Special Issue "Recent Advances in the Fight against Respiratory Viruses"

A special issue of Viruses (ISSN 1999-4915). This special issue belongs to the section "Viral Immunology, Vaccines, and Antivirals".

Deadline for manuscript submissions: 31 July 2023 | Viewed by 1093

Special Issue Editor

Department of Etiology and Epidemiology, National Influenza Centre, Smorodintsev Research Institute of Influenza, Saint Petersburg 197376, Russia
Interests: influenza; RSV and SARS-CoV-2 evolution; improvement of the sentinel and hospital surveillance; determination of risk factors for SARI; population immunity; recognition of new pathogen emergence; evaluation of influenza vaccines effectiveness; monoclonal antibodies; antigenic analysis of influenza viruses

Special Issue Information

Dear Colleagues,

Despite tremendous efforts in the fight against influenza and SARS-CoV-2 by development and wide application of contemporary vaccines and antivirals, many problems remain due to the high variability of pathogens, on the one hand, and the short duration of protective population immunity, on the other. The high rate of mutations in the surface glycoproteins of viruses allows new drift variants escaping from the established immunity and cause annual seasonal epidemics. Besides, global surveillance shows that periodically in different countries of the world, new, highly transmissible and pathogenic variants of influenza and SARS viruses emerge, causing high morbidity and mortality of population and imposing a significant disease burden worldwide, which continues to keep existing healthcare systems under pressure. One of the important element of severe pandemic counteraction is the surveillance for the existing highly pathogenic viruses and for emergence of new variants in human-animal interface. In addition to traditional epidemiology, we observe the growing interest to molecular epidemiology, which enables the determination of the origin of emergent strains and ways of its further spread at the local, country and global level.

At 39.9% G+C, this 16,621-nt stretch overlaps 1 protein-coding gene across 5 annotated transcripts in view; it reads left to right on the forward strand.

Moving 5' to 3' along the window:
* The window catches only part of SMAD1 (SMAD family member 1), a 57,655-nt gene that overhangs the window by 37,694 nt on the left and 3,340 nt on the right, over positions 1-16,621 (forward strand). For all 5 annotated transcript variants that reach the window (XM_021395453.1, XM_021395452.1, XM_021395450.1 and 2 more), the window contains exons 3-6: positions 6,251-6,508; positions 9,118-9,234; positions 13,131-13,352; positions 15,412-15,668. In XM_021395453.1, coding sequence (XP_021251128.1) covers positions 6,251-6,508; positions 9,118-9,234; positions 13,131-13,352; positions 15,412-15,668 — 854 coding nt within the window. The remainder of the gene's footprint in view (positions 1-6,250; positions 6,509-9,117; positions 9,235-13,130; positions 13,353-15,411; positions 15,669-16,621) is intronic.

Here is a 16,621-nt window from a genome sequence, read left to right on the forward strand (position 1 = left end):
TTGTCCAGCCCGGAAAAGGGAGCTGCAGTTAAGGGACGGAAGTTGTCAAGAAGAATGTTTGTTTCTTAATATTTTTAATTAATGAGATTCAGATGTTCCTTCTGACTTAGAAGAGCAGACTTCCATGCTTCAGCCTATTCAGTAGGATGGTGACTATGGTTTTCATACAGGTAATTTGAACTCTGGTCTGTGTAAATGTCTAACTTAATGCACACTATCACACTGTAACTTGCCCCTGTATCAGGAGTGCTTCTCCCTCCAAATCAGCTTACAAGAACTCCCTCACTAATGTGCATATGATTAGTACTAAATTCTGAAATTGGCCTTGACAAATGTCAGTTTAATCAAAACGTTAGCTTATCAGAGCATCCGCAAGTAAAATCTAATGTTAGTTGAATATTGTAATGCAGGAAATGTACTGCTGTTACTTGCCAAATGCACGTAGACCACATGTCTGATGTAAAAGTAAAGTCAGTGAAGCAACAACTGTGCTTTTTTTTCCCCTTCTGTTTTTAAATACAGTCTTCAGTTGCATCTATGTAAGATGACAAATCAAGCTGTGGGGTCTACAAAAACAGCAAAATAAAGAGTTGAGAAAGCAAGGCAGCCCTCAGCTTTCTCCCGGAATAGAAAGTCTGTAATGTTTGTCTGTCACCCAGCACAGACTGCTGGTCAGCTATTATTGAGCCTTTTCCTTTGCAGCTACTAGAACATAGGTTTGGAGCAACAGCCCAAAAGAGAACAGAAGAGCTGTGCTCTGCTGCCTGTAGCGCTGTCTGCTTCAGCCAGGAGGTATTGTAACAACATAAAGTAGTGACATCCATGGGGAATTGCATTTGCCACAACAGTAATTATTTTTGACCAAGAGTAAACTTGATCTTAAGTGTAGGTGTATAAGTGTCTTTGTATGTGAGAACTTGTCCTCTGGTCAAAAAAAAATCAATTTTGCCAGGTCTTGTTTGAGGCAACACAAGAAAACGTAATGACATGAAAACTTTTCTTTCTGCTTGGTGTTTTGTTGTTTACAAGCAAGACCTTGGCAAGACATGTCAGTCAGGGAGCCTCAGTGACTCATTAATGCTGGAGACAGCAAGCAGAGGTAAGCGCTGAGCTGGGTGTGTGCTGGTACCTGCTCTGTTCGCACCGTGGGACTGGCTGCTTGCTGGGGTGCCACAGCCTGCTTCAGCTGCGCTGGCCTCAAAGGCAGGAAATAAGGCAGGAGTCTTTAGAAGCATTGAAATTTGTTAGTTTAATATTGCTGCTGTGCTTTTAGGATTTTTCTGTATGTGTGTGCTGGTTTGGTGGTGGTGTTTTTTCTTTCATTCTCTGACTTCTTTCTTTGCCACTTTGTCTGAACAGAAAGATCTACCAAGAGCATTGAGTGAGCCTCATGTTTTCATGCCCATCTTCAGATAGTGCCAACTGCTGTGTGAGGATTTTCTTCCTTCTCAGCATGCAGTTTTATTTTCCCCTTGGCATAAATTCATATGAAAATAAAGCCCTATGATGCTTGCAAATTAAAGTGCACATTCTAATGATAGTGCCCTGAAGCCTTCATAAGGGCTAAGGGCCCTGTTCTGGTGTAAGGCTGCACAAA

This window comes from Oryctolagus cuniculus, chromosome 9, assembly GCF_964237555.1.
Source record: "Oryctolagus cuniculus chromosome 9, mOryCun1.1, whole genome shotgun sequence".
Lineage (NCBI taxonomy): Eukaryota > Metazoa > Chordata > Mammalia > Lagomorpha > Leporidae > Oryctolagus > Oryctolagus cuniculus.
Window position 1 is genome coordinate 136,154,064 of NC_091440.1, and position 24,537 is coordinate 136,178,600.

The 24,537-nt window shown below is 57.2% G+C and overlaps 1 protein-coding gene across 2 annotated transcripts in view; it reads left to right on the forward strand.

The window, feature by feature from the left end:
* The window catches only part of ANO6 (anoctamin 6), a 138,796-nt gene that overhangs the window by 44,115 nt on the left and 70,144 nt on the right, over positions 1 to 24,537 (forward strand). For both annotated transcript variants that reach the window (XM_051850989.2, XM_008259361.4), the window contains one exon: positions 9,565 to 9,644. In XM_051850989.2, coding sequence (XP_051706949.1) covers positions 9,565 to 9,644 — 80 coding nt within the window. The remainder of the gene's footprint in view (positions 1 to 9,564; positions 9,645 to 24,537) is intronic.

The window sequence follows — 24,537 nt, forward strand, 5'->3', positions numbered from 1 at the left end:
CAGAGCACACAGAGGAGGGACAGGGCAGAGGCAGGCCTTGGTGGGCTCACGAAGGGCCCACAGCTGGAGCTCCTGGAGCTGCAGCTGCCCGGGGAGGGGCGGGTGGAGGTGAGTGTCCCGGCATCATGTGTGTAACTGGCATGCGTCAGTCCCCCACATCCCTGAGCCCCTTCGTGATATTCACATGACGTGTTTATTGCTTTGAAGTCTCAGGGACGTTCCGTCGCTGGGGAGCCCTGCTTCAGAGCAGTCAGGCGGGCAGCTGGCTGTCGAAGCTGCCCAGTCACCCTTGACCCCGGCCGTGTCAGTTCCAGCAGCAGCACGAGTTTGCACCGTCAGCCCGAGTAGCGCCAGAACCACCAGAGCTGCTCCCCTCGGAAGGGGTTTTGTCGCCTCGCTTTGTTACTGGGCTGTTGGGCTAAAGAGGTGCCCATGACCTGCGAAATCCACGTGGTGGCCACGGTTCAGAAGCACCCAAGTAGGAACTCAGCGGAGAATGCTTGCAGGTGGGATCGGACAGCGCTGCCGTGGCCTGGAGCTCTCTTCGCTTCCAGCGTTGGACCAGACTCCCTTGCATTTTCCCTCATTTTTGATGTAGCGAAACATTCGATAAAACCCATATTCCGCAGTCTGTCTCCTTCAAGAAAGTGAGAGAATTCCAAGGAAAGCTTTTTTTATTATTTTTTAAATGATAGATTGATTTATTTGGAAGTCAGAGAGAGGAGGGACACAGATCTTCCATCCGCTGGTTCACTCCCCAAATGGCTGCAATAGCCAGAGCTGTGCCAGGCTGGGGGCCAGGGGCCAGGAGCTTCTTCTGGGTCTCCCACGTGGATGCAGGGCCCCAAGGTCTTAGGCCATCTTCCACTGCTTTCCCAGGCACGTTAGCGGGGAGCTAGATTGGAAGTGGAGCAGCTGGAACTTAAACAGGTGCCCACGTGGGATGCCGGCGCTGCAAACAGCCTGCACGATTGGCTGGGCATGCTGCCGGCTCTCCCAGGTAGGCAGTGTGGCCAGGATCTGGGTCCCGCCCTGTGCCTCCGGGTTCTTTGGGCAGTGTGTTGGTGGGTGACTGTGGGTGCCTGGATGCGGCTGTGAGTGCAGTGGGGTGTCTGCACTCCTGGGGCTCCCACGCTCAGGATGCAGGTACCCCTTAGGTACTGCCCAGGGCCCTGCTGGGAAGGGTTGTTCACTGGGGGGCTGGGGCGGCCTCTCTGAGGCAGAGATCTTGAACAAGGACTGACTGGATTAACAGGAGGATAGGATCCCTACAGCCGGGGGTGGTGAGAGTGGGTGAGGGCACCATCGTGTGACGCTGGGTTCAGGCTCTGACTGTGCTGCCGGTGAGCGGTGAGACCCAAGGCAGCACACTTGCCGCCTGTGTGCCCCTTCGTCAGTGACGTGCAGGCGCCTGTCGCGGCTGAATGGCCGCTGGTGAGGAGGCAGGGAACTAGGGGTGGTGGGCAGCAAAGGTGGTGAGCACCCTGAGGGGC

In this regard, the purpose of this issue is to provide an up-to-date view in the field of:

  • The development and clinical trials of new vaccines, monoclonal antibodies and antivirals to influenza, RSV and SARS-CoV-2;
  • The results of surveillance for a wide range of respiratory viruses and their interaction on the cellular and population level;
  • Data on evaluation of the effectiveness of vaccines in the context of ongoing pathogen drift;
  • New approaches and advances in the development of highly sensitive rapid diagnostic tests for the early detection of pathogens;
  • Decoding of new viruses’ genetic structure;
  • Assessing the transmissibility and pathogenicity of agents and, ultimately, preliminary predicting the severity of upcoming epidemic events.

Prof. Dr. Anna A. Sominina
Guest Editor

Manuscript Submission Information

Manuscripts should be submitted online at www.mdpi.com by registering and logging in to this website. Once you are registered, click here to go to the submission form. Manuscripts can be submitted until the deadline. All submissions that pass pre-check are peer-reviewed. Accepted papers will be published continuously in the journal (as soon as accepted) and will be listed together on the special issue website. Research articles, review articles as well as short communications are invited. For planned papers, a title and short abstract (about 100 words) can be sent to the Editorial Office for announcement on this website.